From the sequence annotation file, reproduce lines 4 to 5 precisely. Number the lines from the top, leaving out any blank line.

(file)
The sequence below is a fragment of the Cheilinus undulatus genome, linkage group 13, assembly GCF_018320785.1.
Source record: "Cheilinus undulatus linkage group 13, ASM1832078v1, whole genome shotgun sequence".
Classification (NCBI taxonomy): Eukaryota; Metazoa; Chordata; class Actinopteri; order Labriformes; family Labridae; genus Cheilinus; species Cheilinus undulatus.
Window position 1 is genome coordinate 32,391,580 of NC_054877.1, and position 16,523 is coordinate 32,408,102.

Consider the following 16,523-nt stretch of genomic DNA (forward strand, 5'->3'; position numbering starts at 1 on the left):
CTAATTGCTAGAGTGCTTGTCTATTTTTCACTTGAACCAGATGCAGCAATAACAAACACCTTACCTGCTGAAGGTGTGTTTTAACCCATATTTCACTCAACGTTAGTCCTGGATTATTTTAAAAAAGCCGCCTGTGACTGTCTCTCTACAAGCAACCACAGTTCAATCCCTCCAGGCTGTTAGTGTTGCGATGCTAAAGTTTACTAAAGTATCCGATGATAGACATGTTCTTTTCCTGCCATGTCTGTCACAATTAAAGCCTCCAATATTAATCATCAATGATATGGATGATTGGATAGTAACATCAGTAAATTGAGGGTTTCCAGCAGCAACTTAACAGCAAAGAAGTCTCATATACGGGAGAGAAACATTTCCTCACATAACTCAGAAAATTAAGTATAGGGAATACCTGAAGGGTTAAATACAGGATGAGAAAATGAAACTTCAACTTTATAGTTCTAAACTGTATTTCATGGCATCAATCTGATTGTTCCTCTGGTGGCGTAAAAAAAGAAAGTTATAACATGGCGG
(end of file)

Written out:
Window position 1 is genome coordinate 32,391,580 of NC_054877.1, and position 16,523 is coordinate 32,408,102.

Consider the following 16,523-nt stretch of genomic DNA (forward strand, 5'->3'; position numbering starts at 1 on the left):